The Kazansky Bridge spans the Griboyedov Kanal on Nevsky Prospekt and connects two islands – Kazansky and Spassky islands

Since 1716, there was a wooden bridge across the Krivushna River (now known as the Griboyedov Canal). In 1737 the bridge received the name Rozhdestvensky, after the Church of Nativity of the Blessed Virgin Mary. The same name was given to a new stone bridge built in 1766.

In 1766 the old bridge was replaced with a new single-arched stone bridge. Golenishchev-Kutuzov, a father of the great and renowned commandant Kutuzov was in charge of construction works; the engineer project was developed by Nazimov. Due to construction works of Kazan Cathedral, the bridge was re-erected in 1805-06, presumably by the architect Rusca – the bridge has become wider and smoother. Cast-iron parapet of a bridge was replaced with the granite one. In 1934 the bridge was reinforced with concrete. The recent reconstruction works were conducted in 1999-2003.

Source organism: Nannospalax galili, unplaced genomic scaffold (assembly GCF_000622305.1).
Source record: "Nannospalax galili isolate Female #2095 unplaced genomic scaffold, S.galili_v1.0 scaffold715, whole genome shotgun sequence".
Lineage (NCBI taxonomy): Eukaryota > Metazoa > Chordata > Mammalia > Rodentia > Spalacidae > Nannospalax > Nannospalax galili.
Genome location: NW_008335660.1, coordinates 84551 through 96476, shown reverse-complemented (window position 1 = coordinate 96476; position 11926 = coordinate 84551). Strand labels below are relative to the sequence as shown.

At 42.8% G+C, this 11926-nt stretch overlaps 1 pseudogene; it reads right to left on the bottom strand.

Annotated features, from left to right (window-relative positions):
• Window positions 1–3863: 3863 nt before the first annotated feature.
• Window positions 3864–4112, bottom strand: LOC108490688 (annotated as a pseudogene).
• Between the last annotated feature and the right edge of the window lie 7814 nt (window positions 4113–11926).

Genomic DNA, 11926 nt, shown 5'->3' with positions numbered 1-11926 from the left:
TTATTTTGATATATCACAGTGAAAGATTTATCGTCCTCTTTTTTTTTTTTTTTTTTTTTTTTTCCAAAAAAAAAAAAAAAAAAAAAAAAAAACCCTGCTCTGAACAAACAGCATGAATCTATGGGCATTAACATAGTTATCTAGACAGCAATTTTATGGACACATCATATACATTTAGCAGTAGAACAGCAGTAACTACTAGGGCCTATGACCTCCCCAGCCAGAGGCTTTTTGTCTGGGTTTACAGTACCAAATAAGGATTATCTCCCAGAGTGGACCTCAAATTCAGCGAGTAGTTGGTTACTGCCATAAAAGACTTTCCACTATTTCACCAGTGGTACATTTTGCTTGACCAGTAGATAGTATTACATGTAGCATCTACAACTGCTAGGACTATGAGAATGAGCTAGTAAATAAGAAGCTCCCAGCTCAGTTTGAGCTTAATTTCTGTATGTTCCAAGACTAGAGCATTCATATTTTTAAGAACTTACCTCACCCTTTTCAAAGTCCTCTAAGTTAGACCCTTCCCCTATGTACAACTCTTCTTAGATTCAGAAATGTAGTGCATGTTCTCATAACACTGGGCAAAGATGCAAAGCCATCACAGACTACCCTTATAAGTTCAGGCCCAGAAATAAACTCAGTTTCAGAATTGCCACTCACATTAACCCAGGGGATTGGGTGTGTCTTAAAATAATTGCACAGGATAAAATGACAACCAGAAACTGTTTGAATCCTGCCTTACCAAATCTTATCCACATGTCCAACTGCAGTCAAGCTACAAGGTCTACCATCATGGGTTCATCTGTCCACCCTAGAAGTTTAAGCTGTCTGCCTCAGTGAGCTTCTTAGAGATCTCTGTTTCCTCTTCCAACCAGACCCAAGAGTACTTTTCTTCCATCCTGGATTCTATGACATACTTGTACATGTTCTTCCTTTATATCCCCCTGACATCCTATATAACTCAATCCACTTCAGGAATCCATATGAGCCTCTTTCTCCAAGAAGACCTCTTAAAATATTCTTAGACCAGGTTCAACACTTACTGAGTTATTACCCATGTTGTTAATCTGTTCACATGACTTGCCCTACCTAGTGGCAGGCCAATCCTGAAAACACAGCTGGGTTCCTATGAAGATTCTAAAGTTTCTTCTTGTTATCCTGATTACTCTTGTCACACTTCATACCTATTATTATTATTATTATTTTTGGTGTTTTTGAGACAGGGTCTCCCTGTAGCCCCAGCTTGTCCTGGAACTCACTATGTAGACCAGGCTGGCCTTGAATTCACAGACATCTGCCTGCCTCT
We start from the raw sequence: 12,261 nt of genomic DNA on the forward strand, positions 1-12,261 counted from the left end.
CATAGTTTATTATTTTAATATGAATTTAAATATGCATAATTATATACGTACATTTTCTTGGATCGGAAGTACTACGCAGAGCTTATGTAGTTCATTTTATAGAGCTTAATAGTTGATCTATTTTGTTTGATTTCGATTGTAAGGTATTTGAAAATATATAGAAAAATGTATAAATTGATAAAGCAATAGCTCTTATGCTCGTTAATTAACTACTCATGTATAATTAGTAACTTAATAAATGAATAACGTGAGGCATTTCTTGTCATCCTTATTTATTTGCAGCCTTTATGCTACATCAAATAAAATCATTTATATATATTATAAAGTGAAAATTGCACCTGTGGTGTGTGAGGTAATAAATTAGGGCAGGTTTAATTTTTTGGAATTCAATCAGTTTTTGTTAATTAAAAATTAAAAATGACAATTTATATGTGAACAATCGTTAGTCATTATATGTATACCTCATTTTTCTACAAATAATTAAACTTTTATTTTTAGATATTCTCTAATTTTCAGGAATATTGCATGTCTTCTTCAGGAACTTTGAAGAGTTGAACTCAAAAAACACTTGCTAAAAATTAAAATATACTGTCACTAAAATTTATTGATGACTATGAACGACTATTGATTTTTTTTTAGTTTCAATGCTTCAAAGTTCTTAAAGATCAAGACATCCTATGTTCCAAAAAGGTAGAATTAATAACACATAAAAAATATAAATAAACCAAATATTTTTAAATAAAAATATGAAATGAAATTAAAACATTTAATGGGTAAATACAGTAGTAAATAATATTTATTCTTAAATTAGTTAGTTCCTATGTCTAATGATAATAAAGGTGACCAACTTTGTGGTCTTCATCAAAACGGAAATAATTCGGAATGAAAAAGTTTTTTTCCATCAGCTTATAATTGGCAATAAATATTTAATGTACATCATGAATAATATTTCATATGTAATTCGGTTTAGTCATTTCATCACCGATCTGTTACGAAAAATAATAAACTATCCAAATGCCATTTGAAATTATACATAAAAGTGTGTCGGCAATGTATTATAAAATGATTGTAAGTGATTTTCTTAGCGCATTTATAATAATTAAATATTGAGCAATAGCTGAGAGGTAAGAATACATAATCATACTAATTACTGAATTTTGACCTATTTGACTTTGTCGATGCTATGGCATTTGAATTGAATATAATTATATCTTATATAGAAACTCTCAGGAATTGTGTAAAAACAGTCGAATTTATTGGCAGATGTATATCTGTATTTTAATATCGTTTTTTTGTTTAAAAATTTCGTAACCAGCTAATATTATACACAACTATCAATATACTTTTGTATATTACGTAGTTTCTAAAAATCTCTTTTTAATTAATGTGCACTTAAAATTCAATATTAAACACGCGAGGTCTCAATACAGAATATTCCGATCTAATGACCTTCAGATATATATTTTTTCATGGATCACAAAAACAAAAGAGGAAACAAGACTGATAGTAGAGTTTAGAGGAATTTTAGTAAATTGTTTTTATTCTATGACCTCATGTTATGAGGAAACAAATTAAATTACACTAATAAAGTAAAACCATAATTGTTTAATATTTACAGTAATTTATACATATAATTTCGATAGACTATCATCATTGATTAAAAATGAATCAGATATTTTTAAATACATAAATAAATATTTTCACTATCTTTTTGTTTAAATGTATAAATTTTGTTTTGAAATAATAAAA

The bridge is only 17.5 meters long, but, at 95 meters, one of St. Petersburg's widest, after the Blue Bridge and the Aptekarsky Bridge. After all, it is considered one of the lowest bridges in the city, so sailing underneath is strictly prohibited.

The Kazansky Bridge is recognized as an object of cultural heritage of the federal significance in Russia.

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